In approaching the topic of handling the iPads, we began with and continue to stress the importance of handling the iPad with two hands so that they don't fall and break. With the absence of physical iPads at this stage, we used one of the classroom books to practice passing the "iPads". Each preschool and pre-k class sat in a large circle on the carpet. Between 20+ students, we sent only one book around so that everyone could watch and model the way in which the iPad should be handled and passed. This required some patience on the part of the students, and a total of two wiggle breaks, but in the end I can honestly say that the students got the point. I can even attest to the fact that we haven't broken or dropped a single iPad to this day.

Saturday, April 28, 2012


Wordle is a great tool that I have used on occasion to help give students the opportunity to literally turn their words into art, and the best part is that it's free. This has been an extremely exciting thing for the second grade students in my school, as they are the first students that I have introduced to this creative technology. Of course, it is important to mention that for the sake of time, one should really and truly have students type their words out in a program like Microsoft Word prior to turning them into a Wordle.

In my particular scenario, I had second graders conduct research on an African American of their choice for Black History Month. The research portion took two class periods. Then, students were required to type up a biography that was all about their person. The typing alone took one class period. The editing, and spell-check functions came about in the following class period. Then, students were able to copy their text from Microsoft Word, and paste it into the Wordle website.

One thing worth noting is that the Wordle website requires a Java plug in. Thus, if you're working on Mozilla Firefox, through a Macintosh platform, then you'll likely need to make sure that Java is installed on all computers, prior to having students create their Wordle. One more thing trouble that I just encountered is that Safari and Wordle don't get along too well either. When using Wordle in Safari, the layout will change randomly without so much as a click. This could also be from user-error, as I use a Macintosh with a touchpad as opposed to a mouse.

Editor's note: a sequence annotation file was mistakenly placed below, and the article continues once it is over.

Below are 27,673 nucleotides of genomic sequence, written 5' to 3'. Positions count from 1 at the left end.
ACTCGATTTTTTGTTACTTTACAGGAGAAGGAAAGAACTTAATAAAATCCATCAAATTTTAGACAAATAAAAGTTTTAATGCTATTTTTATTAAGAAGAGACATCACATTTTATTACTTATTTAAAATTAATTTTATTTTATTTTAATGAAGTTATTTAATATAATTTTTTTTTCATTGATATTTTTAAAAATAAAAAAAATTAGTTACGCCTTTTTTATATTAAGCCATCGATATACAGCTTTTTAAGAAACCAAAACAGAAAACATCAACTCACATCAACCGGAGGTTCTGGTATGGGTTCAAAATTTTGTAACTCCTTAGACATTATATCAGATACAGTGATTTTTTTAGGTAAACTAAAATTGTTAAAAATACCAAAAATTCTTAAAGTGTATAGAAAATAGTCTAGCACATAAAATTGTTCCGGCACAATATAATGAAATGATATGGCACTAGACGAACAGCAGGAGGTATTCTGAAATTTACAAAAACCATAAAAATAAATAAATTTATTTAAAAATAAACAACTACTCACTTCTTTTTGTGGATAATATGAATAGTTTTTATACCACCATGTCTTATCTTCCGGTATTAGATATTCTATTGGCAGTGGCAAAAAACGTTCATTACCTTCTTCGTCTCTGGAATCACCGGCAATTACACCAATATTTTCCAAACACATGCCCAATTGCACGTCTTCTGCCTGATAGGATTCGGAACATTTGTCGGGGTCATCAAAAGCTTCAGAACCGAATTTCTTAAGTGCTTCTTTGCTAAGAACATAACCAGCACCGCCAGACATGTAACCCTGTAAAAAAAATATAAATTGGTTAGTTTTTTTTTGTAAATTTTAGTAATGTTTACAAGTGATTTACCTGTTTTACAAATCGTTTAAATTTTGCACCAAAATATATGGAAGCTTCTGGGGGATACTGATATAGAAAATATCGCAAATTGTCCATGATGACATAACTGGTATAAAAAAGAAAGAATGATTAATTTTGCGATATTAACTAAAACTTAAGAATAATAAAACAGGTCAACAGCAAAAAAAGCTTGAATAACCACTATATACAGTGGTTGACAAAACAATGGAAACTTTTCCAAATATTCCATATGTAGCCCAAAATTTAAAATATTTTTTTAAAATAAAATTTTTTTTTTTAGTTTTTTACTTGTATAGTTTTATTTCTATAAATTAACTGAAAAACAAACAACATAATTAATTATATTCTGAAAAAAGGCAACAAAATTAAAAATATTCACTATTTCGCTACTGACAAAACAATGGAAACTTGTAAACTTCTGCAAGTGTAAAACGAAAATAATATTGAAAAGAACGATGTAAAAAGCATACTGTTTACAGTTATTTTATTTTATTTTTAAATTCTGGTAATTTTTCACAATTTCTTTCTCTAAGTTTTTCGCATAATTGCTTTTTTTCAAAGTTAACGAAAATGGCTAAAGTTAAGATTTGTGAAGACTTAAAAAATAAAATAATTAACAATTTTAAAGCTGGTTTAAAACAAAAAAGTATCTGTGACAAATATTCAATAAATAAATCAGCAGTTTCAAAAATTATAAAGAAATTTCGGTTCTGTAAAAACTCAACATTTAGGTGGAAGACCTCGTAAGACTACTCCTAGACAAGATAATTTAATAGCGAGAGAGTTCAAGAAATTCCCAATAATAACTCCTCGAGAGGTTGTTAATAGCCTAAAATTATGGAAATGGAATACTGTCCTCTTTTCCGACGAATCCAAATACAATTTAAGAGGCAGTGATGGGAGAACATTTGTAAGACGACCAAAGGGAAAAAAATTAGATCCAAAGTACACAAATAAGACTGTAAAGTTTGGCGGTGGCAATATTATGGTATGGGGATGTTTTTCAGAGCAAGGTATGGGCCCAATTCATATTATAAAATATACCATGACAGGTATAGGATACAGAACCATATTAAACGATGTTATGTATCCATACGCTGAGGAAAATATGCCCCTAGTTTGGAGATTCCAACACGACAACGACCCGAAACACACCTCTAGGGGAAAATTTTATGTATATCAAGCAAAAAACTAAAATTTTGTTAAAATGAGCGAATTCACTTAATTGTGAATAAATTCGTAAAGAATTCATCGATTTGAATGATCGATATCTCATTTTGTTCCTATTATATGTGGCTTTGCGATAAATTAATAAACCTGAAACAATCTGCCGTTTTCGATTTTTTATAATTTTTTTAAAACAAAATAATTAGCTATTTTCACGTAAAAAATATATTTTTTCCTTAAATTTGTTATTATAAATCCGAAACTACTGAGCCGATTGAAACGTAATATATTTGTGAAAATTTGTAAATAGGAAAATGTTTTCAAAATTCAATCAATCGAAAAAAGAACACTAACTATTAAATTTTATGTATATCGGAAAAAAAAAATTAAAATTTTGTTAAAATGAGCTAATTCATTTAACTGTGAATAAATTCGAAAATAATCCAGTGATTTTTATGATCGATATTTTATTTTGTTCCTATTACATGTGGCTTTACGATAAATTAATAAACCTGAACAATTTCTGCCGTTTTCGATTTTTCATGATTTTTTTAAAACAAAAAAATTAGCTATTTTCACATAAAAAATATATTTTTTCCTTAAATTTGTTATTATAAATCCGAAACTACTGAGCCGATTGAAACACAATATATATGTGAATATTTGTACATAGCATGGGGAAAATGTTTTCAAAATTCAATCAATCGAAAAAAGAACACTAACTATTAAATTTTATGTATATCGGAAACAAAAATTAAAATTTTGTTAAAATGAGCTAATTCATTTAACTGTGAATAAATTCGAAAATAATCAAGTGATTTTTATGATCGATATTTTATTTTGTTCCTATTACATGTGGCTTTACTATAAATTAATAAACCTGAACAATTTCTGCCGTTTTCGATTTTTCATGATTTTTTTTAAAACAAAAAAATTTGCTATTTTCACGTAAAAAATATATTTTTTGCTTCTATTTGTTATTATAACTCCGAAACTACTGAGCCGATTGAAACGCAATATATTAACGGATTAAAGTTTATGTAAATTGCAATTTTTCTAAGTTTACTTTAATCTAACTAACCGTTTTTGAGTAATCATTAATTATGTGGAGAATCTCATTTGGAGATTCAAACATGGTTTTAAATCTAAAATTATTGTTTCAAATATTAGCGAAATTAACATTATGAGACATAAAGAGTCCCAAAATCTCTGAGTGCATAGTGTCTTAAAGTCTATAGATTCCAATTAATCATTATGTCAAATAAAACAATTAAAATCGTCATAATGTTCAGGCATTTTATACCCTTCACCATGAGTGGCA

Here's How It Works:
  1. Start by going to www.Wordle.net
  2. Click "Create" in order to begin the process of creating your own Wordle
  3. Type or past your text into the first box. There are other options for inserting Blog feeds, del.icio.us tags, and things of that nature, however for education purposes, I've chosen to stick with the basic text option.
  4. It may take up to a minute for your original Wordle to appear. Once you original Wordle loads, you're able to choose from the following menu options: edit, language, font, layout and color.
      1. Edit: allows you to undo or redo an action.
      2. Language:  you can change the case of words (uppercase or lowercase). It also gives you endless options on different types (languages) of words that you can remove from the Wordle creation. You can also use this tool to show word counts for each word, which can be fun to analyze as it shows students just how frequently they use certain words in their writing.
      3. Font:  the font gives you a total of 32 options. This is one of students' most favorite things to change on Wordle as there is a font called "Grilled Cheese". That being said, it's important to note that there is also a font called "Sexsmith", which has the potential to generate a response from a few class clowns every now and then.
      4. Layout:  this feature allows the user to change the direction of the words. Choices include: any which way, horizontal, mostly horizontal, half and half, mostly vertical and vertical. In addition, the user can choose to have the words arranged in alphabetical order, and decide whether to have the rounder or straighter edges on the words.